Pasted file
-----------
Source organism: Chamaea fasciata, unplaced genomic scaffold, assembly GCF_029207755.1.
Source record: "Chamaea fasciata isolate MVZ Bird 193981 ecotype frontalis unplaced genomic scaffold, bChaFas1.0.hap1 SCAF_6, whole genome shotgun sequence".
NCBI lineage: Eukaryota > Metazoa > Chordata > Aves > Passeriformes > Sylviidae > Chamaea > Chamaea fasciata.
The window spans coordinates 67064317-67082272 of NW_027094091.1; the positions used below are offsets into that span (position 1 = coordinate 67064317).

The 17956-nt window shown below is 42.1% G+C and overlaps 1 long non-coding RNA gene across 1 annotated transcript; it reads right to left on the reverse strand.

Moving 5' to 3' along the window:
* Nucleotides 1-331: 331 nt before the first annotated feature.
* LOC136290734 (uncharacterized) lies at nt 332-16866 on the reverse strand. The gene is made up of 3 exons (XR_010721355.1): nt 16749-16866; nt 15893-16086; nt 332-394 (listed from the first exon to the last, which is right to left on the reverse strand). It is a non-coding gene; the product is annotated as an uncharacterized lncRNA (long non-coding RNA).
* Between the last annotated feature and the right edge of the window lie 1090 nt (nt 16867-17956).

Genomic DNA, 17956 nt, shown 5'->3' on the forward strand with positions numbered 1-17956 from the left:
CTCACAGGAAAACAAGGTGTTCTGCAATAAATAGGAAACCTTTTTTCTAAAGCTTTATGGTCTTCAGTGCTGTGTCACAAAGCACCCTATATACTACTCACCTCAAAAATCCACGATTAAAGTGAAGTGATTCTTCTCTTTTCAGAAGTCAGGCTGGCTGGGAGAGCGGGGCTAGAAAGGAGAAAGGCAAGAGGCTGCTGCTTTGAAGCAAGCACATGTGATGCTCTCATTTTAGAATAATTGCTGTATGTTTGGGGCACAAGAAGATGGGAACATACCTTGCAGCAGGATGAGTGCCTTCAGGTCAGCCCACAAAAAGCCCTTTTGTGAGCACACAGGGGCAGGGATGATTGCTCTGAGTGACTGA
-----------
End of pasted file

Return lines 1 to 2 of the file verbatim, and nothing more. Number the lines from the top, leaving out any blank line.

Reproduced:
Source organism: Chamaea fasciata, unplaced genomic scaffold, assembly GCF_029207755.1.
Source record: "Chamaea fasciata isolate MVZ Bird 193981 ecotype frontalis unplaced genomic scaffold, bChaFas1.0.hap1 SCAF_6, whole genome shotgun sequence".